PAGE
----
The manual-transmission trucks will be operated by the ever-promising Dmitry Sotnikov and 2014 champ Andrey Karginov, who sat out last year’s edition – instead winning the Africa Eco Race – but has now been recalled over Anton Shibalov after giving the new truck a Silk Way Rally win.
The winner will likely come from one of the two main factory teams, but if chaos reigns again it could open the door to a third party – like Alex Loprais’ Tatra or Martin Macik’s LIAZ.
#503 Iveco: Gerard De Rooy, Darek Rodewald, Moises Torrallardona; #505 Iveco: Federico Villagra, Adrian Artura Yacopini, Ricardo Adrian Torlaschi; #509 Iveco: Ton Van Genugten, Bernard Der Kinderen, Peter Willemsen; #513 Iveco: Maurik Van Den Heuvel, Martijn Van Rooij, Peter Kuijpers
Photo by: A. Vincent / DPPI
8. A new class for SxS
The standalone SxS utility vehicle class will be in much ruder health in the 2019 race than when in debuted with a single-digit entry two years ago, its entry list boosted both in terms of numbers and name recognition.
The two most recent quad champions, Chile’s Ignacio Casale and Russia’s Sergey Karyakin, will re-locate their rivalry, as both have moved to SxS to save themselves from further injury. Karyakin, who will line up alongside coach Aleksandr Dorossinskij, has already topped the class in both the Silk Way Rally and Rally Morocco.
Casale will be partnered by compatriot ‘Chaleco’ Lopez, who finished third in the 2010 Dakar in the bike class. Gerard Farres, a former water-carrier for Lopez and himself a Dakar podium finisher in 2017, is another convert to SxS.
Robby Gordon will bring a UTV of his own to the competition, but will contest overall car class honours under different regulations. Fellow off-road ace Casey Currie will represent the USA in the SxS class instead.
Farres and Currie, who won the Dakar prep event Desafio Inca in Peru, will represent the Monster Energy-backed factory Can-Am team, which will also field the reigning class champion Reinaldo Varela.
#356 Can-Am SxS: Reinaldo Varela, Gustavo Gugelmin
Photo by: A.S.O.
9. A new quads winner guaranteed
Aside from Karyakin and Casale, the quad class has also lost occasional frontrunner Alexis Hernandez to SxS, while the world quad cross-country champion Aleksandr Maksimov is missing out due to budget.
This means the 2019 quad roster is depleted, but also blows the victory race wide open and guarantees a first-time winner.
Argentine riders Nicolas Cavigliasso and Jeremias Gonzalez made up the podium behind Casale last year and are likely favourites, and the former’s fellow Drag’on Rally team entries – team owner Axel Dutrie and Nelson Sanabria – should also be in the mix.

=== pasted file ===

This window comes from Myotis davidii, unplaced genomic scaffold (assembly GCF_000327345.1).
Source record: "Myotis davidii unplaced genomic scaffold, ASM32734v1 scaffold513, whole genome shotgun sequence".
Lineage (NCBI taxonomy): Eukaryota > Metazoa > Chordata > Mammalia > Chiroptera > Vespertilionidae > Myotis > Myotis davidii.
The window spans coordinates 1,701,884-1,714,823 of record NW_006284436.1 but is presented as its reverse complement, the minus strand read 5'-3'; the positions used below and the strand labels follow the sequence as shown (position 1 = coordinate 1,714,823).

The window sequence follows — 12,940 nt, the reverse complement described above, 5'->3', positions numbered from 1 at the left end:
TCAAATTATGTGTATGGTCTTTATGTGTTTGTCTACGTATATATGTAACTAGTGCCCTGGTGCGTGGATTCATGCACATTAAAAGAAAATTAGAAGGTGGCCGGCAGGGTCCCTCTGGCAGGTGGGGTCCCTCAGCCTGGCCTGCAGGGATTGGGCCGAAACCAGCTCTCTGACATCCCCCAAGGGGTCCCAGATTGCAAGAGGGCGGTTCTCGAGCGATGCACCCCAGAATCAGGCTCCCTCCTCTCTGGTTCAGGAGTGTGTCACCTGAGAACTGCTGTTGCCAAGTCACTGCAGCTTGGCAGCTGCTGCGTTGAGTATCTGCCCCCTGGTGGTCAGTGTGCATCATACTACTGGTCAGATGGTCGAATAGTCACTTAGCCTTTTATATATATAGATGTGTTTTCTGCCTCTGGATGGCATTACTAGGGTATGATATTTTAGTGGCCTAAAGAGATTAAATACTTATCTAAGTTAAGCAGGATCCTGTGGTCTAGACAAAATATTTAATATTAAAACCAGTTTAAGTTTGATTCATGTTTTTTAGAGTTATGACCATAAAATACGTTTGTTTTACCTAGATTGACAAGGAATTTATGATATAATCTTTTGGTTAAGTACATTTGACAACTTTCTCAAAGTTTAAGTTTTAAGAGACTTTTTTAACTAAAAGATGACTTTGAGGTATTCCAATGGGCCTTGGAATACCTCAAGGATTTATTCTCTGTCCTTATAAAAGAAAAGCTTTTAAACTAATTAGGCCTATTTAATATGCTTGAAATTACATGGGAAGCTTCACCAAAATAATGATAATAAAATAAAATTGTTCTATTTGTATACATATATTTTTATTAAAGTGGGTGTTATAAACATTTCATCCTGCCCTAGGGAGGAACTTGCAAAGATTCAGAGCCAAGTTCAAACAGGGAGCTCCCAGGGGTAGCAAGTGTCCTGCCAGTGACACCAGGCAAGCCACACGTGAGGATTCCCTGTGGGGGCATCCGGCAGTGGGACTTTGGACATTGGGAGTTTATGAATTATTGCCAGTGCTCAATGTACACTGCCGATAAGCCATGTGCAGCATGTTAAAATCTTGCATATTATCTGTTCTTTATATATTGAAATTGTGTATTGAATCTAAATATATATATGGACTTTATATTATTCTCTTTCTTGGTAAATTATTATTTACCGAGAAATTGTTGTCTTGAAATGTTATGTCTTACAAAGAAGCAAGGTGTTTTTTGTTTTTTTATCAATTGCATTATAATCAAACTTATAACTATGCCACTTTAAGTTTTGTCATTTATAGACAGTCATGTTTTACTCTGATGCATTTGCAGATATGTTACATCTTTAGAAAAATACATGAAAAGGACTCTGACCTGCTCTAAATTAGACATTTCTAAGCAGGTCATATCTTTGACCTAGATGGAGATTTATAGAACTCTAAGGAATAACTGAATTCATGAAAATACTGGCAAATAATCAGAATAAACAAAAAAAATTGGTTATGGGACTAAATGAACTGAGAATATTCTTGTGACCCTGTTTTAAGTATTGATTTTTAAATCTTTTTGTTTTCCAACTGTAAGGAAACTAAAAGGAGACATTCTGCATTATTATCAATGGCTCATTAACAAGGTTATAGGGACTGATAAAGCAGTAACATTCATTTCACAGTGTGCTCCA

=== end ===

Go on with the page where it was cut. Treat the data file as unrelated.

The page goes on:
All four are on Yamaha quads, which have won the class each year since it was established as standalone in 2009.
The odds of that streak continuing are strong, especially as the participation of Juan Carlos ‘Chavlo’ Salvatierra – a bike class regular switching to a Barren quad this year – is in doubt amid a late dispute with organising body ASO.
#249 Yamaha: Nicolas Cavigliasso
Photo by: A.S.O.
10. Will this year’s route prove ‘monotonous’?
This year’s Dakar will be the first-ever to take place solely within one country, with the withdrawal of Bolivia and Argentina leaving Peru as the last host nation standing in 2019.
The route comprises just 10 stages, covering 2,951 competitive kilometres (1834 miles) for bikes and 3,096 (1923 miles) for cars, starting and ending in the Peruvian capital of Lima – with sand dunes making up the bulk of the running.
Defending bikes champion Walkner commented: “The altitude of Bolivia, the rain and the WRC-like tracks in Argentina are missing [from the 2019 route].
“The coolest Dakar was my first in 2015, because it was so multi-faceted. Within 10 days I experienced all four seasons from sea to snow. That’s what makes it special. This year, with 70 percent dunes and sand, it could get pretty monotonous.
“For me, it has always been a fact that you see so much in 14 days that you wouldn’t see in five years of motocross. I am curious and hope that I will be wrong. If not, maybe I can say that I won the last real Dakar!”
But Sainz, the title-holder on four wheels, says the sand-heavy route will not detract from the challenge of the Dakar.
“I expect an intense, complicated Dakar,” said the Spaniard. “Even if it’s shorter, the percentage of dunes is very close to 100 percent, so a 300km stage will take us around five hours, with a trap every minute and huge stress in every stage.
“The stress this year is going to be higher and the amount of accidents [will be] too. Every day, every kilometre things are going to happen. Until the final kilometre and until you are at the finish, you won’t be able to relax.”
The 2019 Dakar Rally begins on January 7 and concludes on January 17.
#300 X-Raid Mini JCW Team: Carlos Sainz, Lucas Cruz
Photo by: Red Bull Content Pool
Source : MotorSport